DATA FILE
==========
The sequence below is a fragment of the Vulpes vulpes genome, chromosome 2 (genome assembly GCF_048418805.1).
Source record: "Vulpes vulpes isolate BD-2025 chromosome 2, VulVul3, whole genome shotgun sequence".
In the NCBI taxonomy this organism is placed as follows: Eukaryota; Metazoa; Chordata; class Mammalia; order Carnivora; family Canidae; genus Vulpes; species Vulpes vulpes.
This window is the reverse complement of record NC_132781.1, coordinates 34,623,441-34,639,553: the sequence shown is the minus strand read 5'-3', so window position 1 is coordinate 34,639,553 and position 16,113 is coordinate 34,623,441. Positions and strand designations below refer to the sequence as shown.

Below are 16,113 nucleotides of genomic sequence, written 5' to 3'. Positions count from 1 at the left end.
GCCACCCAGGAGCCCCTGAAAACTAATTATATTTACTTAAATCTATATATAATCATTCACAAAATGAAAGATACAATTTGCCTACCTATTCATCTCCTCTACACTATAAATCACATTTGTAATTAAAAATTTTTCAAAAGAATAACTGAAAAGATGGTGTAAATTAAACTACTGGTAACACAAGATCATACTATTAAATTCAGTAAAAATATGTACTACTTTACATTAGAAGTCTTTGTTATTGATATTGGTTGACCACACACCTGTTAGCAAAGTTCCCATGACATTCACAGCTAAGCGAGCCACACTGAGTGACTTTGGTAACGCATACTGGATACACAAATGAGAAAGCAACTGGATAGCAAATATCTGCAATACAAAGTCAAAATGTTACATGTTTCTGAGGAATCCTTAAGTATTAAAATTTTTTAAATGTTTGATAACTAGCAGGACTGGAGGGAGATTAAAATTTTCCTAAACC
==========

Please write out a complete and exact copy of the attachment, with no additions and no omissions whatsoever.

The sequence below is a fragment of the Vulpes vulpes genome, chromosome 2 (genome assembly GCF_048418805.1).
Source record: "Vulpes vulpes isolate BD-2025 chromosome 2, VulVul3, whole genome shotgun sequence".
In the NCBI taxonomy this organism is placed as follows: Eukaryota; Metazoa; Chordata; class Mammalia; order Carnivora; family Canidae; genus Vulpes; species Vulpes vulpes.
This window is the reverse complement of record NC_132781.1, coordinates 34,623,441-34,639,553: the sequence shown is the minus strand read 5'-3', so window position 1 is coordinate 34,639,553 and position 16,113 is coordinate 34,623,441. Positions and strand designations below refer to the sequence as shown.

Below are 16,113 nucleotides of genomic sequence, written 5' to 3'. Positions count from 1 at the left end.
GCCACCCAGGAGCCCCTGAAAACTAATTATATTTACTTAAATCTATATATAATCATTCACAAAATGAAAGATACAATTTGCCTACCTATTCATCTCCTCTACACTATAAATCACATTTGTAATTAAAAATTTTTCAAAAGAATAACTGAAAAGATGGTGTAAATTAAACTACTGGTAACACAAGATCATACTATTAAATTCAGTAAAAATATGTACTACTTTACATTAGAAGTCTTTGTTATTGATATTGGTTGACCACACACCTGTTAGCAAAGTTCCCATGACATTCACAGCTAAGCGAGCCACACTGAGTGACTTTGGTAACGCATACTGGATACACAAATGAGAAAGCAACTGGATAGCAAATATCTGCAATACAAAGTCAAAATGTTACATGTTTCTGAGGAATCCTTAAGTATTAAAATTTTTTAAATGTTTGATAACTAGCAGGACTGGAGGGAGATTAAAATTTTCCTAAACC